Secrets of ancient pottery revealed
Jun. 24, 2013
By David Levin
Although some archaeological finds—like the jars containing the Dead Sea Scrolls—have changed the course of history, the vast majority of pottery from ancient Israel is far more mundane. Many of the artifacts unearthed at dig sites around the region served as containers for food or cosmetics, utilitarian items that, once excavated, often gather dust in museum collections.
As Alison Crandall '13 is discovering, however, these overlooked artifacts can still provide valuable information about the ancient world.
Crandall, a dual major in classical studies and chemistry, spent this past spring performing complex chemical analyses on five objects from Brandeis’ Classical Studies Artifact Research Collection (CLARC), named in honor of primary donor Eunice M. Lebowitz Cohen, a trove of more than 800 pieces from antiquity that have been donated to the university over the past few decades.
Under the mentorship of Andrew Koh, associate professor of Classical Studies, Crandall removed small fragments from several of the objects, then worked with scientists at Boston’s Museum of Fine Arts to embed the samples in plastic resin. The lab then sliced each sample into sections thinner than a human hair to examine them under a scanning electron microscope, a process that revealed the individual grains of clay that made up each pot.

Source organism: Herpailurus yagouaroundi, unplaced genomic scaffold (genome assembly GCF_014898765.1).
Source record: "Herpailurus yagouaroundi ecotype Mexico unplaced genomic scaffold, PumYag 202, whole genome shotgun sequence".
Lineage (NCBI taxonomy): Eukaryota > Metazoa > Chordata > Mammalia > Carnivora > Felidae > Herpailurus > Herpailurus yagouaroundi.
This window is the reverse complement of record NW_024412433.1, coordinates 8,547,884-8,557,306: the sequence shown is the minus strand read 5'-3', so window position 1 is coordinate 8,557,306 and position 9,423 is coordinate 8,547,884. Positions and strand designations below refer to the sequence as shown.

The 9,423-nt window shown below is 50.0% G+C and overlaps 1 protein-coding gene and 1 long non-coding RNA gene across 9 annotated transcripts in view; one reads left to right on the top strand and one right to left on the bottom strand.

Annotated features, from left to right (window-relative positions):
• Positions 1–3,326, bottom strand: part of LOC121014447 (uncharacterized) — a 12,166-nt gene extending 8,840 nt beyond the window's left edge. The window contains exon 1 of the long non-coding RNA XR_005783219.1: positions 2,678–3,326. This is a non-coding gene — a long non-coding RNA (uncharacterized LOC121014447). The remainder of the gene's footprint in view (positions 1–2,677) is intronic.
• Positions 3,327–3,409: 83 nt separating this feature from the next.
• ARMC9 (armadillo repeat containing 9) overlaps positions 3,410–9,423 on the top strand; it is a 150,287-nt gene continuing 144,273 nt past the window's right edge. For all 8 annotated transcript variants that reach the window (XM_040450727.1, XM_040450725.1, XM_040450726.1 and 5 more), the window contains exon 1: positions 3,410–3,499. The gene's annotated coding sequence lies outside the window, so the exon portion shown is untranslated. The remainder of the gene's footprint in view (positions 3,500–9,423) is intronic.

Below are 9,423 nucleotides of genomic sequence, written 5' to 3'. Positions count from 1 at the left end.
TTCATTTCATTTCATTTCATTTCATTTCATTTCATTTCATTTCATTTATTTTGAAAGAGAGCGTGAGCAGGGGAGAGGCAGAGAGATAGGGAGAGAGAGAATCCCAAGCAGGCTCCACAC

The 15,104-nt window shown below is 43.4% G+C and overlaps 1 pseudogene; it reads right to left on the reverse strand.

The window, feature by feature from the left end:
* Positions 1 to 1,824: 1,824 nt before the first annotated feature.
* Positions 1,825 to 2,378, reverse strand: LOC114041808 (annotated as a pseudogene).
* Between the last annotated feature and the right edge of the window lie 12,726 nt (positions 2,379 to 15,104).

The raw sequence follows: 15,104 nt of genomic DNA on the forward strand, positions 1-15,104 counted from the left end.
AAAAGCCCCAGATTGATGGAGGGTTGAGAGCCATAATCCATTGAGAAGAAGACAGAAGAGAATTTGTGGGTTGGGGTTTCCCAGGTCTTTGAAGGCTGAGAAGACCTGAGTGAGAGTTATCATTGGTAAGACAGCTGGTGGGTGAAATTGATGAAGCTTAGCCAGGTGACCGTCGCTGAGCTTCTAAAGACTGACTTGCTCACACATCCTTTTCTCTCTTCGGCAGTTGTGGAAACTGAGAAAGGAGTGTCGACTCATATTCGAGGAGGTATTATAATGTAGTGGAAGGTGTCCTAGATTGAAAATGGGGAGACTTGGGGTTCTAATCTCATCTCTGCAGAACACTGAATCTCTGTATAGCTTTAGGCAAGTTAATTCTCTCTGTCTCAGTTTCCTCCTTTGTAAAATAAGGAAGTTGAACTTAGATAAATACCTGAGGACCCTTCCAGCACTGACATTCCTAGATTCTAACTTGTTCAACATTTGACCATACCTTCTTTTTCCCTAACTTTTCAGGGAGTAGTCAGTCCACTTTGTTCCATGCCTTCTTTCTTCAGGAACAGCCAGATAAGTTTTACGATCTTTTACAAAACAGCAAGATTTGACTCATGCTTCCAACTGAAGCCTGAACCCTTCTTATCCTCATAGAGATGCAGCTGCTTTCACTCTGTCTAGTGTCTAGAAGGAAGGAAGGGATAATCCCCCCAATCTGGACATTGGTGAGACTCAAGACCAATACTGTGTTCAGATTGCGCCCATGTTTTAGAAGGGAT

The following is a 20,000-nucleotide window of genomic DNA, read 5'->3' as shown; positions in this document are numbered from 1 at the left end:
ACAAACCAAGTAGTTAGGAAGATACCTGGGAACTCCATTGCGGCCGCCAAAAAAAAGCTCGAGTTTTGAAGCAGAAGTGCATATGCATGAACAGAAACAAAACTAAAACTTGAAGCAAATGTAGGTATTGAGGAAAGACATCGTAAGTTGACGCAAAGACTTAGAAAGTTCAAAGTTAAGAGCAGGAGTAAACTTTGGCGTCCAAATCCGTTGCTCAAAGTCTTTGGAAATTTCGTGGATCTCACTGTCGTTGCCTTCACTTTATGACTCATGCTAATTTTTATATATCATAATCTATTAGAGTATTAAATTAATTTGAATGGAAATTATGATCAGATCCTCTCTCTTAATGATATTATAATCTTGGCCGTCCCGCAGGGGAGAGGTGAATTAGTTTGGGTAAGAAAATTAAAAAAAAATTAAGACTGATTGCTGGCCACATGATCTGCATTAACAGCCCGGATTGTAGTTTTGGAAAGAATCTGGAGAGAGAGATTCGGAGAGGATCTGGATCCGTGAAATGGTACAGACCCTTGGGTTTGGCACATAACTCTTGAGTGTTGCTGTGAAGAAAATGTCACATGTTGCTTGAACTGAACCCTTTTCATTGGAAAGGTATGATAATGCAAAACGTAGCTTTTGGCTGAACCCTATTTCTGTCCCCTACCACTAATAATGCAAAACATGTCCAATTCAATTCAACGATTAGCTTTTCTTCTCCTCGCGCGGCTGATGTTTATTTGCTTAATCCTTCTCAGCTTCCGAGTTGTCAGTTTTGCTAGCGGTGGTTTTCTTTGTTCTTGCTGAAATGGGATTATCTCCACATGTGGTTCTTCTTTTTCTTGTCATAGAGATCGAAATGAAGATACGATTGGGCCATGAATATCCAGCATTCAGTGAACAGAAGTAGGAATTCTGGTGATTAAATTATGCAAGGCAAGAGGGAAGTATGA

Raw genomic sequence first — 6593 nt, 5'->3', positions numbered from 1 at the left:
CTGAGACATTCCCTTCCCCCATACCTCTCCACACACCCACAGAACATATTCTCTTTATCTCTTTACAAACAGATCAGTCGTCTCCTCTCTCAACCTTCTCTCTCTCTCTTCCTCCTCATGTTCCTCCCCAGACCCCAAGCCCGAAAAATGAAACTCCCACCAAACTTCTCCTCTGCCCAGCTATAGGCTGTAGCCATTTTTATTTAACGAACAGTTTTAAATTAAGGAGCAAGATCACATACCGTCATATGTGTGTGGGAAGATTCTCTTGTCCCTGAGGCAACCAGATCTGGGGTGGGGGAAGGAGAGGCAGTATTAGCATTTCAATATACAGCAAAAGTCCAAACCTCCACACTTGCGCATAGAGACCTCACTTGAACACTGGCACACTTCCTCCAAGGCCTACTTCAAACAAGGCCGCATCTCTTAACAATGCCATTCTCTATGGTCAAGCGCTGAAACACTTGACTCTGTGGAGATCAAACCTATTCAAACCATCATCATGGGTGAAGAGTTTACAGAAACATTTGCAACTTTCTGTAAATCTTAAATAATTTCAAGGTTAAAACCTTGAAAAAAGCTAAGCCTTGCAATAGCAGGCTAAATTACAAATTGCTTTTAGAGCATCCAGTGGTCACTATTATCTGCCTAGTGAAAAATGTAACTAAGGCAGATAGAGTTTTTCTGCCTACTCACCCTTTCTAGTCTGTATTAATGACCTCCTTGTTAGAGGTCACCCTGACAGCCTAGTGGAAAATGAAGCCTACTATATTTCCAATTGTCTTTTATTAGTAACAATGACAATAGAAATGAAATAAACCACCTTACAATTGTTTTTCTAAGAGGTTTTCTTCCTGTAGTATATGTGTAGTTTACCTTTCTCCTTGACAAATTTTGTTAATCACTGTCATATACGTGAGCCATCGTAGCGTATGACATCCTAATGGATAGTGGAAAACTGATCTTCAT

"The microscope gives you a grayscale image of the sample," says Crandall. "You can actually tell by the shade of each grain what it’s made of —the darker the color, the heavier the molecular mass of the material."
Based on the percentage of each mineral in the sample, she says, it’s possible to match the clay to soil from specific regions, helping pinpoint the artifacts’ origins. Of the objects Crandall analyzed from the CLARC collection, two appear to be made from clay collected near Tel Hadar, an ancient settlement on the shore of the Sea of Galilee in modern day Syria.
Crandall also used a method called "organic residue analysis" on some of the CLARC objects to search for remnants of the jar’s original contents that had embedded into the porous clay fabric. In many cases, the substances were too badly decomposed to tell what was inside, but Crandall was still was able to tease out telltale clues in the lab.
A long, thin jar of unknown origin showed traces of caproic acid—a molecule found in honey, a common sweetener in antiquity. A smaller jar, she says, revealed the presence of styrax, a pungent tree sap used in making perfumes.
"The work Alison is doing under the mentorship of Dr. Koh with some of our CLARC objects is truly cutting edge," says Ann Koloski-Ostrow, associate professor and chair of the Department of Classical Studies and principal curator of the CLARC collection. "This sort of analysis can help us identify commodities and trade routes in the ancient Mediterranean, which has the potential to write or rewrite history. What she’s finding is very exciting."